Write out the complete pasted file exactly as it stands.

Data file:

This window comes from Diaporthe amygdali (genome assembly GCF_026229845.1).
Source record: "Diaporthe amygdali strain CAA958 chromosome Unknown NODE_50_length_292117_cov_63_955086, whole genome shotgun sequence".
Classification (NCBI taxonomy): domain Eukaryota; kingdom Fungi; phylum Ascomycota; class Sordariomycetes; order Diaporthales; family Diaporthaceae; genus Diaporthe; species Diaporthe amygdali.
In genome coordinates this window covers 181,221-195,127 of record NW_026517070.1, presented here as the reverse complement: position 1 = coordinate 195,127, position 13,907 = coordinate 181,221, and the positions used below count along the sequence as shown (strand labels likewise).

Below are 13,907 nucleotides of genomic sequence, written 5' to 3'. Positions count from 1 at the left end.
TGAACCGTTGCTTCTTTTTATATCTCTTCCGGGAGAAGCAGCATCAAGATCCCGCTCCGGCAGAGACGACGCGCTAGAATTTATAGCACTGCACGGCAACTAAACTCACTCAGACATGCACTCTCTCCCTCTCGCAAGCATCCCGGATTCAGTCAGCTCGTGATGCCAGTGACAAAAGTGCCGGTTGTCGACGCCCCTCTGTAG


This window comes from Diaporthe amygdali (genome assembly GCF_026229845.1).
Source record: "Diaporthe amygdali strain CAA958 chromosome Unknown NODE_50_length_292117_cov_63_955086, whole genome shotgun sequence".
Classification (NCBI taxonomy): domain Eukaryota; kingdom Fungi; phylum Ascomycota; class Sordariomycetes; order Diaporthales; family Diaporthaceae; genus Diaporthe; species Diaporthe amygdali.
In genome coordinates this window covers 181,221-195,127 of record NW_026517070.1, presented here as the reverse complement: position 1 = coordinate 195,127, position 13,907 = coordinate 181,221, and the positions used below count along the sequence as shown (strand labels likewise).

Below are 13,907 nucleotides of genomic sequence, written 5' to 3'. Positions count from 1 at the left end.
TGAACCGTTGCTTCTTTTTATATCTCTTCCGGGAGAAGCAGCATCAAGATCCCGCTCCGGCAGAGACGACGCGCTAGAATTTATAGCACTGCACGGCAACTAAACTCACTCAGACATGCACTCTCTCCCTCTCGCAAGCATCCCGGATTCAGTCAGCTCGTGATGCCAGTGACAAAAGTGCCGGTTGTCGACGCCCCTCTGTAG